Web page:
wurde bei Frontiers in Public Health angenommen und publiziert.
Der Artikel berichtet über die Komplexität und die Erfahrungen des Austauschs und Zusammenarbeit zwischen verschiedenen wissenschaftlichen Disziplinen.
Herzlichen Glückwunsch an das gesamte Team.
Background: To tackle complex societal challenges such as the high prevalence of physical inactivity, research funding is increasingly channeled toward cross-disciplinary research consortia. This study focused on exchange and cooperation (E&C) among the scientists of a 5-year transdisciplinary research initiative in Germany. Researchers‘ perceptions of E&C were combined with numbers of collaborative products during the project’s life to make the developments of E&C and the quality of collaborative products visible.
Methods: We applied a mixed-methods design including a qualitative content analysis of pre-interviews, focus-group interviews, and documents as well as a quantitative analysis of research (scientific publications, books, conference participations) and training outcomes (supervised bachelor’s, master’s, and Ph.D. theses). Inductive and deductive approaches were combined to analyze factors of collaborative readiness and to identify perceptions of E&C among project teams. Based on Hall et al.’s “Conceptual Model for Evaluation of Collaborative Initiatives,” the project period was separated into phases of “collaborative readiness,” “collaborative capacity,” and “collaborative products.”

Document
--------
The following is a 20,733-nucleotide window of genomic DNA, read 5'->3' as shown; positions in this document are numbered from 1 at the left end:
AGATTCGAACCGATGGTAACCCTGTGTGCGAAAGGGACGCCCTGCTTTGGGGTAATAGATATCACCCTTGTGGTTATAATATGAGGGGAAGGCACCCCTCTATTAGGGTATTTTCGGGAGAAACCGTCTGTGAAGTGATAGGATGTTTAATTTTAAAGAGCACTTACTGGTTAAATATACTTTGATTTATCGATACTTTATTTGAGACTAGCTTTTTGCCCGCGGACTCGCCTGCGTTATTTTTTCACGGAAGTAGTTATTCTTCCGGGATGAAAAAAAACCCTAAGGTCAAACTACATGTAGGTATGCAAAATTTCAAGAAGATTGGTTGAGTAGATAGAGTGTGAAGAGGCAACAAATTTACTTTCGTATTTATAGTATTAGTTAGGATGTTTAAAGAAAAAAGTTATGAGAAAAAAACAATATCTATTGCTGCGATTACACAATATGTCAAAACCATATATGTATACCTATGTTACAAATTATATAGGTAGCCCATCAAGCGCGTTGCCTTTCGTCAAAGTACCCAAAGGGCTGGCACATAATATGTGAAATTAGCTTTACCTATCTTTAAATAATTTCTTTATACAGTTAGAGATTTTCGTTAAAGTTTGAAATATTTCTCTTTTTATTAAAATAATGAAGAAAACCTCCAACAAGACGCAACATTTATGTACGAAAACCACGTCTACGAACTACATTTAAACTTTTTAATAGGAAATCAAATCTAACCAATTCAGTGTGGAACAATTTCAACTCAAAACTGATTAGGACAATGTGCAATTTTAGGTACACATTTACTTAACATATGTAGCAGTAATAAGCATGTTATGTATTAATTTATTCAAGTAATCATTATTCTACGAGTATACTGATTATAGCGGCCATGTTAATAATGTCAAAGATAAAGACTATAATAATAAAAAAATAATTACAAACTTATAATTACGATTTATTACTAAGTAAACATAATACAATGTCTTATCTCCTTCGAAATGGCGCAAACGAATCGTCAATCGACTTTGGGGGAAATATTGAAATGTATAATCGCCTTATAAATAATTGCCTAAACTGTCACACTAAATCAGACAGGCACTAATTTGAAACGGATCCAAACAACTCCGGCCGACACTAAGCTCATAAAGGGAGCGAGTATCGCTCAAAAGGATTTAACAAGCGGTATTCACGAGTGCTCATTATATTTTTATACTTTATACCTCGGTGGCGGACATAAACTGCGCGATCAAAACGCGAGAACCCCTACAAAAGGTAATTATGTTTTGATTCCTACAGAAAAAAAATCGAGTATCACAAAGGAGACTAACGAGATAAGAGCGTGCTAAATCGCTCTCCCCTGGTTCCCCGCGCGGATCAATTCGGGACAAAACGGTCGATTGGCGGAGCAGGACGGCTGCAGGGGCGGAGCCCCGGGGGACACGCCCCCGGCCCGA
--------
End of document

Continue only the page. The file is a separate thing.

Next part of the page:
Results: Our findings revealed a discrepancy between the objectively assessed concepts of collaborative readiness and researchers‘ reported perceptions of E&C during the early project stage. A set of E&C hindering factors identified during the initial project phase remained present until the final project stage. Further, E&C among scientists increased over time, as reflected by researchers‘ perceptions. Reports of scientists also showed that outcomes were co-produced at the final project stage for the first time, while knowledge integration had not yet been achieved. Generally, the number of collaborative products (particularly scientific publications) also substantially increased over time. E&C was supported and promoted by the efforts of the coordinating sub-project.
Conclusion: Scientific E&C is a learning process and needs time to develop. A participatory research approach taking into account the perspectives on and requirements for E&C during the project’s design might lay the ground for suitable, supportive, and transparent conditions for effective and successful E&C. Despite their time- and resource-consuming nature, cross-disciplinary research initiatives provide a fertile context in which to generate new solutions for pressing societal issues given that long-term funding and the establishment of an overarching coordination organ is assured.